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River X Single

River X Single Description

The River X Single is a kayak brought to you by Sevylor. Read River X Single reviews or submit your own review to share with the paddling community. Check out a few other kayak recommendations below or explore all kayaks to find the perfect one for you!

River X Single Reviews

Read reviews for the River X Single by Sevylor as submitted by your fellow paddlers. All of the reviews are created and written by paddlers like you, so be sure to submit your own review and be part of the community!

The Sevylor River X1 is an...

The Sevylor River X1 is an exceptional Whitewater I.K. Unlike other Sevylor products, this one is durable, well designed and Whitewater capable.

Internal bladders, heavy duty rubberized skin, thigh straps, and a very supportive seat are as good as or better than some of the high priced boats. This IK is very stable, yet narrow and short enough to maneuver in whitewater, and fun enough to learn good skills. Unfortunately it has been discontinued, however Advanced Elements makes a new version of the River X called the Attack. for $500 new, these IK's are smaller and more nimble versions of Ik's costing twice as much.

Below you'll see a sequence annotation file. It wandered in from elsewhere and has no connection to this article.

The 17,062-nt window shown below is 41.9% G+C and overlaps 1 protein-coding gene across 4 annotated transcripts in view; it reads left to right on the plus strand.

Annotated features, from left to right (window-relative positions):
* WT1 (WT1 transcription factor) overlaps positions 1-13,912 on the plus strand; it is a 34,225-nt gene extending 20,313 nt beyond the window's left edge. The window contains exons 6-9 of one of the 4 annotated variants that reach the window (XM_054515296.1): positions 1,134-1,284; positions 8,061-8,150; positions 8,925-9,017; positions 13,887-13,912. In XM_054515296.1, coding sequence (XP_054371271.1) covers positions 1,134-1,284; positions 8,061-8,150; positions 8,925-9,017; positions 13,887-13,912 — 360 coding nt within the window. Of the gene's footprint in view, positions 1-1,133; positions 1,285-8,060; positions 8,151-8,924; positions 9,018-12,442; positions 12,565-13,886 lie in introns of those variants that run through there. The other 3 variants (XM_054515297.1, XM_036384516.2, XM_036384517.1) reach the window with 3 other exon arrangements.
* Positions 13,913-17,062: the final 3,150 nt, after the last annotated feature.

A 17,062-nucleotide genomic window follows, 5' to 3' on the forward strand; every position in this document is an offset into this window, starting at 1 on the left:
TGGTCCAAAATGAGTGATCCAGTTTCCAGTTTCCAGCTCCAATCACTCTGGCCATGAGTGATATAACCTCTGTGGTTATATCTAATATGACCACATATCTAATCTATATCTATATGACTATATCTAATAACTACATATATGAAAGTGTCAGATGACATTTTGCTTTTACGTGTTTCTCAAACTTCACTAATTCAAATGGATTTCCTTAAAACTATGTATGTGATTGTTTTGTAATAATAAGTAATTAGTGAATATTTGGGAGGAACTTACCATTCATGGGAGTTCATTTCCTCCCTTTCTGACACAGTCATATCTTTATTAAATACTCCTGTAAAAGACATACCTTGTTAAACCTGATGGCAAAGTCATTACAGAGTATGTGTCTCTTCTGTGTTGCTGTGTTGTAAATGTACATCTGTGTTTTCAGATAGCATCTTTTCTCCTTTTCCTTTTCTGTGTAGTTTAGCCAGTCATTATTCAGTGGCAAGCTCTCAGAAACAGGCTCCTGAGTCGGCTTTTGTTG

A Best Buy!

This is a great boat, I...

This is a great boat, I use it mostly at Wilson Creek which is about 100fpm gradient. Going over boat busters at Wilson Creek, if you take the boof to the right, it feels a little uneasy free falling without being "locked in" it also drifts a little due to wind which can make your lines a little trying but in general it's an awesome white water inflatable at a fraction of the cost of an Aire...

This is my first boat. I...

This is my first boat. I recently got into kayaking after a great white water experience on the Yak in Pennsylvania a few months ago. My brother owns an outdoor store so I got a decent deal.
Important things to know:
  1. Don't leave home without your pressure gauge, you can easily ruin your boat forever by over inflating and you'll track horribly by under inflating!